Parents said at Monday night’s Columbia School Board meeting that they want to ensure the redrawing of attendance areas isn’t too disruptive to students.
Over 30 parents attended the meeting to hear Scott Leopold, attendance area consultant with Cooperative Strategies, present his process for rezoning and the project’s timeline to the board. Redistricting will accommodate the opening of a seventh middle school in Columbia.
Also on Monday evening, board president Jan Mees confirmed that Kevin Brown, assistant superintendent for secondary education, is leaving the district. He remains under contract, Mees said. More information will be available Tuesday, district spokeswoman Michelle Baumstark said.
Parents were mainly concerned that the same handful of neighborhoods are repeatedly affected by redistricting. Leopold recognized that some neighborhoods are affected more than others because of geographical and man-made borders. He said the process would try to be “sensitive” while drawing new school attendance boundaries.
Jennifer Roberts, parent and the founder of online group Start2Finish, has a child in Rock Bridge High School. She said she lives in a neighborhood that has been redistricted in the past.
“I don’t want my kid to take one for the team again,” Roberts said. “It’s the same families over and over that are being asked to take one for the team.”
Other parents from Start2Finish also attended the meeting. The group’s main concern is that rezoning will cause high schoolers to be transferred. The guiding principles for the rezoning process, which were approved by the board on Sept. 10, recommend that only eighth- and 12th-graders remain at their current school. But parents in Start2Finish want this to apply to all high schoolers.
Leopold said the problem with this approach is transportation costs.
“This gives favor to communities that have the means to transport themselves,” Leopold said at the meeting. He referenced a Texas district that did this successfully, but said that it cost over $4 million in transportation costs over the span of five years.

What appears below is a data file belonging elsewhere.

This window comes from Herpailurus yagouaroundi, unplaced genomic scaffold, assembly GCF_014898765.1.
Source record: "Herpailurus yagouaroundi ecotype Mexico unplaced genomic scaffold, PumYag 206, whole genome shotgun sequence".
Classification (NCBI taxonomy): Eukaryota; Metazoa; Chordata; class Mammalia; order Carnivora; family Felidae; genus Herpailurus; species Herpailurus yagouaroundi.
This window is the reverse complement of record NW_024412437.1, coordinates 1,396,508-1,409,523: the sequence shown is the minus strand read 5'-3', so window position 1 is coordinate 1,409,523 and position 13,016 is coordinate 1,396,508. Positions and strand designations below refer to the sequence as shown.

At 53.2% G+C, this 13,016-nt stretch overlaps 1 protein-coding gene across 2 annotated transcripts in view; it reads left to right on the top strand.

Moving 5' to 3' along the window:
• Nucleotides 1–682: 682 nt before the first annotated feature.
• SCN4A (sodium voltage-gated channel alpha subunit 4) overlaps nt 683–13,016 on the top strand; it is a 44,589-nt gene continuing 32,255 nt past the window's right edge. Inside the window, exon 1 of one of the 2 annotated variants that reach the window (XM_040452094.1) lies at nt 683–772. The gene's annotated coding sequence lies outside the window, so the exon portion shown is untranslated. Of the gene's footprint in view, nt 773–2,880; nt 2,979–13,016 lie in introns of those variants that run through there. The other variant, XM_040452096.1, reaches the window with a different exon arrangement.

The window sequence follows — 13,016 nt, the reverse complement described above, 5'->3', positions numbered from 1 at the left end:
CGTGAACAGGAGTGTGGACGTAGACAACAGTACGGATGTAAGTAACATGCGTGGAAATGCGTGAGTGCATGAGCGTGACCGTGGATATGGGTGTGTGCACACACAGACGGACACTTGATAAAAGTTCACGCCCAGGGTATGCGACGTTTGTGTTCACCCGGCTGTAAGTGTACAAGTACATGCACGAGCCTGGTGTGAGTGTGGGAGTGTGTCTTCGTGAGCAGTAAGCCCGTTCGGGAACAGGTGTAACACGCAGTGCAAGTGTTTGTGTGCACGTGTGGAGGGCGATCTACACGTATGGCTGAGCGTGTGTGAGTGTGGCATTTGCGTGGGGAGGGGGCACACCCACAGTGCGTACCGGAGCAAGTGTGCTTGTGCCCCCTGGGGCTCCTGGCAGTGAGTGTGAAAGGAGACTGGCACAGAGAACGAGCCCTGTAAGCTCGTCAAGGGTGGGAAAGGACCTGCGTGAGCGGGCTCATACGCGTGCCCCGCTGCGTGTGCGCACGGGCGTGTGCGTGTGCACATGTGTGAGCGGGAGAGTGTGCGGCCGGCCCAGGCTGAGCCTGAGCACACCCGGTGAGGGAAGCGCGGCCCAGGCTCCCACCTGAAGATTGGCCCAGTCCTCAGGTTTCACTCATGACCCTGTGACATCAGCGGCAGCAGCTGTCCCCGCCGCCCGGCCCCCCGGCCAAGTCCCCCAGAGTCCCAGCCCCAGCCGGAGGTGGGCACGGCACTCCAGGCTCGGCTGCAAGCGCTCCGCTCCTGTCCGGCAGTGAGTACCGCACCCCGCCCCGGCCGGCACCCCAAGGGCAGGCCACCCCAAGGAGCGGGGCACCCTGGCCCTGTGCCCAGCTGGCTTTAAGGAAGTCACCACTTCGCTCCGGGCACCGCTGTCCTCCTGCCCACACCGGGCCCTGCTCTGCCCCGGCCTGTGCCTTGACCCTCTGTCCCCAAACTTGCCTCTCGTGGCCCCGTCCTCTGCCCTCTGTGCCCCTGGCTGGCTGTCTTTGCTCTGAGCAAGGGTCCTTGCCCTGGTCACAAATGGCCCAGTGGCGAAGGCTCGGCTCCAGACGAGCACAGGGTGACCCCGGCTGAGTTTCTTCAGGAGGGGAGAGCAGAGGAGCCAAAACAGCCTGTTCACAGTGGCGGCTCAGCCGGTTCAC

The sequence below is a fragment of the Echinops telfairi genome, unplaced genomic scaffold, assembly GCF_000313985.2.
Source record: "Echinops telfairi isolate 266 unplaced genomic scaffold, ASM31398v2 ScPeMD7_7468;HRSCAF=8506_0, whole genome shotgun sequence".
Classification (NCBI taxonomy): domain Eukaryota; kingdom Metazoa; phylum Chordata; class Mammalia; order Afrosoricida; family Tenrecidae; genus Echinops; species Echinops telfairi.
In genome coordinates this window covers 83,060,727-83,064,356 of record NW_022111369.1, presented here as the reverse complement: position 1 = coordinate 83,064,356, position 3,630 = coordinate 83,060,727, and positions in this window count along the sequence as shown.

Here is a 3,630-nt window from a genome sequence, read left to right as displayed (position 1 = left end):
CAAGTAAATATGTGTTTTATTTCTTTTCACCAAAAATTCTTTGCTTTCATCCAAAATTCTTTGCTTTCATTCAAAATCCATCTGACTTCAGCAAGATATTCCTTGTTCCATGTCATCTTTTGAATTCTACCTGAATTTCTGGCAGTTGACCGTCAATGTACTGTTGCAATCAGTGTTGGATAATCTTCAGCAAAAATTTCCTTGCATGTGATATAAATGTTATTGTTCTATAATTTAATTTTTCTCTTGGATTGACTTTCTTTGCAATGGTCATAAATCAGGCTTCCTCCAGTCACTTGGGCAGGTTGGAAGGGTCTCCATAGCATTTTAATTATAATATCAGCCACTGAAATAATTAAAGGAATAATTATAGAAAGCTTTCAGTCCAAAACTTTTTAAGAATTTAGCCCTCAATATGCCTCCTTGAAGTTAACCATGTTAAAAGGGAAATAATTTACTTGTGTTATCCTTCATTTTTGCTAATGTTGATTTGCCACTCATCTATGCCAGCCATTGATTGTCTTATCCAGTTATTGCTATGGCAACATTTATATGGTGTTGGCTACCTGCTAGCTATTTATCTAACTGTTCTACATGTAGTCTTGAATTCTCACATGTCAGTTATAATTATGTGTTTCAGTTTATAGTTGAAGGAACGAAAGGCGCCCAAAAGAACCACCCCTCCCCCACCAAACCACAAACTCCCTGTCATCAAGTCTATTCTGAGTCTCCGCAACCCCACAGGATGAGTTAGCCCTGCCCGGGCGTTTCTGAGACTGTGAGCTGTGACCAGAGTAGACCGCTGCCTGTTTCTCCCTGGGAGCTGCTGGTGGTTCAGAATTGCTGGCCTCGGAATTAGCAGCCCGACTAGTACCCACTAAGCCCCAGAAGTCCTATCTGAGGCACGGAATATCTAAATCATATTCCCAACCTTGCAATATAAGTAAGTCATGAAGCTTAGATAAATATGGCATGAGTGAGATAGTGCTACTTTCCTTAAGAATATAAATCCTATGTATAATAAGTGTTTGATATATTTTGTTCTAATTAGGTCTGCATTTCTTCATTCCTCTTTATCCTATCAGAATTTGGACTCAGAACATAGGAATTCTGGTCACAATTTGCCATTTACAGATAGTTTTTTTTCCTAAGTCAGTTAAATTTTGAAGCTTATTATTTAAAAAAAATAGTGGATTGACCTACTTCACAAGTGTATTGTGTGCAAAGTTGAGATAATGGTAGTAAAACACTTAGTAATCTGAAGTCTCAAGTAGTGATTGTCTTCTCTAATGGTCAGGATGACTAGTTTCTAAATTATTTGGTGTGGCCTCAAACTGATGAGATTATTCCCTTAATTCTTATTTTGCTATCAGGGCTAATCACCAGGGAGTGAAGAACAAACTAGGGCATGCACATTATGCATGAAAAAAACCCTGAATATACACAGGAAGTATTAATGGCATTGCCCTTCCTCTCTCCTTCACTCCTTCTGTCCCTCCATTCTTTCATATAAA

Kermit Summerall, a member of Start2Finish, has two children who will be in their sophomore and junior years of high school when the new redistricting takes effect in fall of 2020.
“We’re really just asking that they consider rolling out the redistricting slowly so that students can stay in their high schools,” Summerall said in an interview Monday.
During scheduled public comment, parents also expressed concern for students’ mental health. Shawna Schulte gave a personal testimony about her son, Adam, who she said developed depression and anxiety after he was transferred between Columbia middle schools.
Schulte also said another transfer during high school “literally could be life or death for my son.”
“He’s found his place,” Schulte said about Adam’s current school in an interview. “It’s very scary to think he’d have to start all over again.”
Timeline for the process
Leopold said enrollment projections will be presented to the board on Nov. 12 and preliminary boundary options will be presented to focus groups based on data compiled for capacity, demographics and facilities and programs.
Interested community members will have the option to fill out an application to be a part of the focus groups. Leopold said the application will be posted on the district’s website by the end of the week.
Leopold will refine the options based on feedback from the focus groups, and he will present five to 10 options to the board on Dec. 20. These options will be put online with a survey attached. A series of open houses will also be held so that anyone in the community can provide feedback. The first one is scheduled for Jan. 7.
Leopold will recommend one option to the board on Feb. 4. The board will vote on the recommendation, and it is expected the boundaries will be finalized by April.
The board also approved a revised transfer policy at Monday’s meeting, which is intended mostly for students who would be affected by the redistricting but wish to stay in their original school for another year.
It also states that student transfers are a “privilege, not a right,” and addressed exceptions to the transfer request policy.
The policy also states that transfer requests will be considered for educational needs. The district will not consider transferring students for their convenience or because they want to remain with a peer group, according to the policy. Also, transportation will not be provided to students transferring to schools outside their new attendance area.
According to the policy, requests to transfer should be submitted by April 1, before the school year in which the transfer would take effect. For example, a seventh grader who wishes to stay in the same school for their eighth grade year must make the request by April 1 of their seventh grade year.
If a request is submitted after April 1, it will only be reviewed after the requests that were submitted by the deadline.
The transfer decisions will be made by May 1 and after pre-enrollment is completed.
Once the transfer is approved, the student will be allowed to attend the school for that year.
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